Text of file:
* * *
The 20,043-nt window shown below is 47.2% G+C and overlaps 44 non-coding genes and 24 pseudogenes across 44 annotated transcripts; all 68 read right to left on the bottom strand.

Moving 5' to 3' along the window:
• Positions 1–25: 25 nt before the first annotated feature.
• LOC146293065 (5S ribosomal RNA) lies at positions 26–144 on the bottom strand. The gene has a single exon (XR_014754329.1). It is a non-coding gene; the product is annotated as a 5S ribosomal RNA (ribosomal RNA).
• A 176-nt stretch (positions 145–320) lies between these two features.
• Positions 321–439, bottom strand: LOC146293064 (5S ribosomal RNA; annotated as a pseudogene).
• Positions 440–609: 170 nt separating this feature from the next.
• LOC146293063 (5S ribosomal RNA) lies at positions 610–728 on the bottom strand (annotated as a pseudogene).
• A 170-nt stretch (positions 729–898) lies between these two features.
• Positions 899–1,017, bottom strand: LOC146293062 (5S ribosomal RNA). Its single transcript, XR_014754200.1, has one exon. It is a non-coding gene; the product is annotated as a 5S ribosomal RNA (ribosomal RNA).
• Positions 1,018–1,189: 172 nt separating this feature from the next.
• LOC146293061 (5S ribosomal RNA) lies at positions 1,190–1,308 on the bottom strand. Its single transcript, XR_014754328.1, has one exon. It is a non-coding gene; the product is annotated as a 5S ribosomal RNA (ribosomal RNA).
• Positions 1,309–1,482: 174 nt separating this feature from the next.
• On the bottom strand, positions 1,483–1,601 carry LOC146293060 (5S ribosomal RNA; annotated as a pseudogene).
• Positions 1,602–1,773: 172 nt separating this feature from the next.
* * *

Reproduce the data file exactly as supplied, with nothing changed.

The 20,043-nt window shown below is 47.2% G+C and overlaps 44 non-coding genes and 24 pseudogenes across 44 annotated transcripts; all 68 read right to left on the bottom strand.

Moving 5' to 3' along the window:
• Positions 1–25: 25 nt before the first annotated feature.
• LOC146293065 (5S ribosomal RNA) lies at positions 26–144 on the bottom strand. The gene has a single exon (XR_014754329.1). It is a non-coding gene; the product is annotated as a 5S ribosomal RNA (ribosomal RNA).
• A 176-nt stretch (positions 145–320) lies between these two features.
• Positions 321–439, bottom strand: LOC146293064 (5S ribosomal RNA; annotated as a pseudogene).
• Positions 440–609: 170 nt separating this feature from the next.
• LOC146293063 (5S ribosomal RNA) lies at positions 610–728 on the bottom strand (annotated as a pseudogene).
• A 170-nt stretch (positions 729–898) lies between these two features.
• Positions 899–1,017, bottom strand: LOC146293062 (5S ribosomal RNA). Its single transcript, XR_014754200.1, has one exon. It is a non-coding gene; the product is annotated as a 5S ribosomal RNA (ribosomal RNA).
• Positions 1,018–1,189: 172 nt separating this feature from the next.
• LOC146293061 (5S ribosomal RNA) lies at positions 1,190–1,308 on the bottom strand. Its single transcript, XR_014754328.1, has one exon. It is a non-coding gene; the product is annotated as a 5S ribosomal RNA (ribosomal RNA).
• Positions 1,309–1,482: 174 nt separating this feature from the next.
• On the bottom strand, positions 1,483–1,601 carry LOC146293060 (5S ribosomal RNA; annotated as a pseudogene).
• Positions 1,602–1,773: 172 nt separating this feature from the next.